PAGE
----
A.R. Lacey (trans.), John Philoponus, On Aristotle's Physics 2. Ithaca: Cornell University Press. Pp. 241. $41.50 (hb). ISBN 0-8014-2815-7.
Reviewed by Patricia K. Curd, Purdue University.
Ancient commentaries provide modern readers with windows on both the subject of the commentary and the philosophical world of the author. From this commentary on Book 2 of the Physics we learn about Aristotle and about the philosophical issues that exercised Philoponus himself. Thus we see Philoponus comparing (and perhaps trying to reconcile) Plato and Aristotle, we hear echoes of Stoicism, and we find the work as a whole suffused with Philoponus' Neoplatonist arguments and assumptions. Internal evidence suggests that Philoponus was at work on his commentary in 517; it has recently been argued that the work was revised after 529, after Philoponus' conversion to Christianity.1 A.R. Lacey claims that there are no traces of Philoponus' later views in the commentary on Book 2 (but note for instance, the comments about Philoponus' use of the difficult KATADU/W at 197,34 and 308,23), and he remains agnostic about the exact date of composition.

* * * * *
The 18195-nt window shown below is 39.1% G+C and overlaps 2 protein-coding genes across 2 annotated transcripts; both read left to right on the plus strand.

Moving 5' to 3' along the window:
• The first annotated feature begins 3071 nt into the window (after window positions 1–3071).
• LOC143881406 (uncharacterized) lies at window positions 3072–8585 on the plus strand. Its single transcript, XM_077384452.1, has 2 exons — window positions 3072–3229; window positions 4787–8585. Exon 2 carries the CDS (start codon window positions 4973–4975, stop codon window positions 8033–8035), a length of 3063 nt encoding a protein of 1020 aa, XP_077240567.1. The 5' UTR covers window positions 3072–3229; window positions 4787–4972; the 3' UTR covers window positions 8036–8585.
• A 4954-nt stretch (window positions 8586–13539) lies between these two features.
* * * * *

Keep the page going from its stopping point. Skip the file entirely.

This volume, another in the valuable series Ancient Commentators on Aristotle under general editor Richard Sorabji, touches on a number of issues central to Aristotle: the contrasts between nature and artifice or mathematics, the four causes, nature and teleology, and discussions of chance and necessity. Philoponus does his best to explain Aristotle's positions, but then feels free to go on, sometimes criticizing, sometimes expanding the argument far beyond the few comments Aristotle might make about an issue. As might be expected, Philoponus has most to say when his own views conflict with Aristotle's, as when he disagrees with Aristotle on the nature of formal causes (298,20 ff.) or suggests that there are actually six, rather than four, causes (see 241,18ff. along with Lacey's note 342); or when he attempts to harmonize Plato and Aristotle (again on the issue of causes). While recognizing Aristotle's authority, Philoponus does not hesitate to chastise and correct him. At 309,9ff. Philoponus disagrees strongly with the Aristotelian account of ends and necessity: "Thus Aristotle then; but this argument does not seem to me to be sound" (DOKEI= DE/ MOI MH\ U(GIW=S E)/XEIN TOU=TO TO\ E)PIXEI/RHMA).2 Tracing out the disagreements adds much to our understanding both of Aristotle's own positions and of the development of philosophical views since the fourth century BC. An example is Philoponus' repeated references to prime matter, something that is not, I am convinced, part of Aristotle's own theory of change.3